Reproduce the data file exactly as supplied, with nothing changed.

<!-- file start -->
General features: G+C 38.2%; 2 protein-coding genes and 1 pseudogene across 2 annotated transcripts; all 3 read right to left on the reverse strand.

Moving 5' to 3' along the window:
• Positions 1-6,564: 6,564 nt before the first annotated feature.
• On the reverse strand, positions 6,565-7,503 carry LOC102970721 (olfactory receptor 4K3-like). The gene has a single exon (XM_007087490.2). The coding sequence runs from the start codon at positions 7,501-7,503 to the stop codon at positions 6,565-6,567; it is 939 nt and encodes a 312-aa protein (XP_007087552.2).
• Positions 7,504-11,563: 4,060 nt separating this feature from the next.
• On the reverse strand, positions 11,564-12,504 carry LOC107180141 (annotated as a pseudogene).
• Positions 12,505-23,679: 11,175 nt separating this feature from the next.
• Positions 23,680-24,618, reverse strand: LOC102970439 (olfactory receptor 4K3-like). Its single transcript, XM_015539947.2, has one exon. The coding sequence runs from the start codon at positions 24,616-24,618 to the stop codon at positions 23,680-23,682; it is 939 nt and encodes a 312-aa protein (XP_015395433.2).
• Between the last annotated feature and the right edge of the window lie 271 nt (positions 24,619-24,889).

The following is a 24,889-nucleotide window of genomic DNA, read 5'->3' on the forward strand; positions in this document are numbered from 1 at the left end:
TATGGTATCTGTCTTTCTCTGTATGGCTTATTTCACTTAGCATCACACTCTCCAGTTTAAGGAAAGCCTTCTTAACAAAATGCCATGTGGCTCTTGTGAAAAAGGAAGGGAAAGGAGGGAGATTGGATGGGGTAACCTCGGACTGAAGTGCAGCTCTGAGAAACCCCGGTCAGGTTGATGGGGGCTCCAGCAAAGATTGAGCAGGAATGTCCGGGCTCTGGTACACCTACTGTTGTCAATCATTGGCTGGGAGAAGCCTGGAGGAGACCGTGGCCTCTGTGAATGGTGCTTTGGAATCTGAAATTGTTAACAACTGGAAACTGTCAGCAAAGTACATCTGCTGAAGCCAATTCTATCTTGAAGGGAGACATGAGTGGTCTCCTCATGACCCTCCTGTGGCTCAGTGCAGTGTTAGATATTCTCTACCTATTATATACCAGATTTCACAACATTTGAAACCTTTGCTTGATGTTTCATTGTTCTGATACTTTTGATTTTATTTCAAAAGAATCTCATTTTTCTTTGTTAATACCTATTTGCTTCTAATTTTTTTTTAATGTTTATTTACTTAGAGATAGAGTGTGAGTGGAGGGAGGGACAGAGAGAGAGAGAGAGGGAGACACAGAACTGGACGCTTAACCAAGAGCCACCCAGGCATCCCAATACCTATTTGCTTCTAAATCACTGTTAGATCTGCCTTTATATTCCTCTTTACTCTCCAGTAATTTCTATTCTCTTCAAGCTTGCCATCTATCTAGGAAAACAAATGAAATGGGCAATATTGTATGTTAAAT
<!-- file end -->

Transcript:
General features: G+C 38.2%; 2 protein-coding genes and 1 pseudogene across 2 annotated transcripts; all 3 read right to left on the reverse strand.

Moving 5' to 3' along the window:
• Positions 1-6,564: 6,564 nt before the first annotated feature.
• On the reverse strand, positions 6,565-7,503 carry LOC102970721 (olfactory receptor 4K3-like). The gene has a single exon (XM_007087490.2). The coding sequence runs from the start codon at positions 7,501-7,503 to the stop codon at positions 6,565-6,567; it is 939 nt and encodes a 312-aa protein (XP_007087552.2).
• Positions 7,504-11,563: 4,060 nt separating this feature from the next.
• On the reverse strand, positions 11,564-12,504 carry LOC107180141 (annotated as a pseudogene).
• Positions 12,505-23,679: 11,175 nt separating this feature from the next.
• Positions 23,680-24,618, reverse strand: LOC102970439 (olfactory receptor 4K3-like). Its single transcript, XM_015539947.2, has one exon. The coding sequence runs from the start codon at positions 24,616-24,618 to the stop codon at positions 23,680-23,682; it is 939 nt and encodes a 312-aa protein (XP_015395433.2).
• Between the last annotated feature and the right edge of the window lie 271 nt (positions 24,619-24,889).

The following is a 24,889-nucleotide window of genomic DNA, read 5'->3' on the forward strand; positions in this document are numbered from 1 at the left end:
TATGGTATCTGTCTTTCTCTGTATGGCTTATTTCACTTAGCATCACACTCTCCAGTTTAAGGAAAGCCTTCTTAACAAAATGCCATGTGGCTCTTGTGAAAAAGGAAGGGAAAGGAGGGAGATTGGATGGGGTAACCTCGGACTGAAGTGCAGCTCTGAGAAACCCCGGTCAGGTTGATGGGGGCTCCAGCAAAGATTGAGCAGGAATGTCCGGGCTCTGGTACACCTACTGTTGTCAATCATTGGCTGGGAGAAGCCTGGAGGAGACCGTGGCCTCTGTGAATGGTGCTTTGGAATCTGAAATTGTTAACAACTGGAAACTGTCAGCAAAGTACATCTGCTGAAGCCAATTCTATCTTGAAGGGAGACATGAGTGGTCTCCTCATGACCCTCCTGTGGCTCAGTGCAGTGTTAGATATTCTCTACCTATTATATACCAGATTTCACAACATTTGAAACCTTTGCTTGATGTTTCATTGTTCTGATACTTTTGATTTTATTTCAAAAGAATCTCATTTTTCTTTGTTAATACCTATTTGCTTCTAATTTTTTTTTAATGTTTATTTACTTAGAGATAGAGTGTGAGTGGAGGGAGGGACAGAGAGAGAGAGAGAGGGAGACACAGAACTGGACGCTTAACCAAGAGCCACCCAGGCATCCCAATACCTATTTGCTTCTAAATCACTGTTAGATCTGCCTTTATATTCCTCTTTACTCTCCAGTAATTTCTATTCTCTTCAAGCTTGCCATCTATCTAGGAAAACAAATGAAATGGGCAATATTGTATGTTAAAT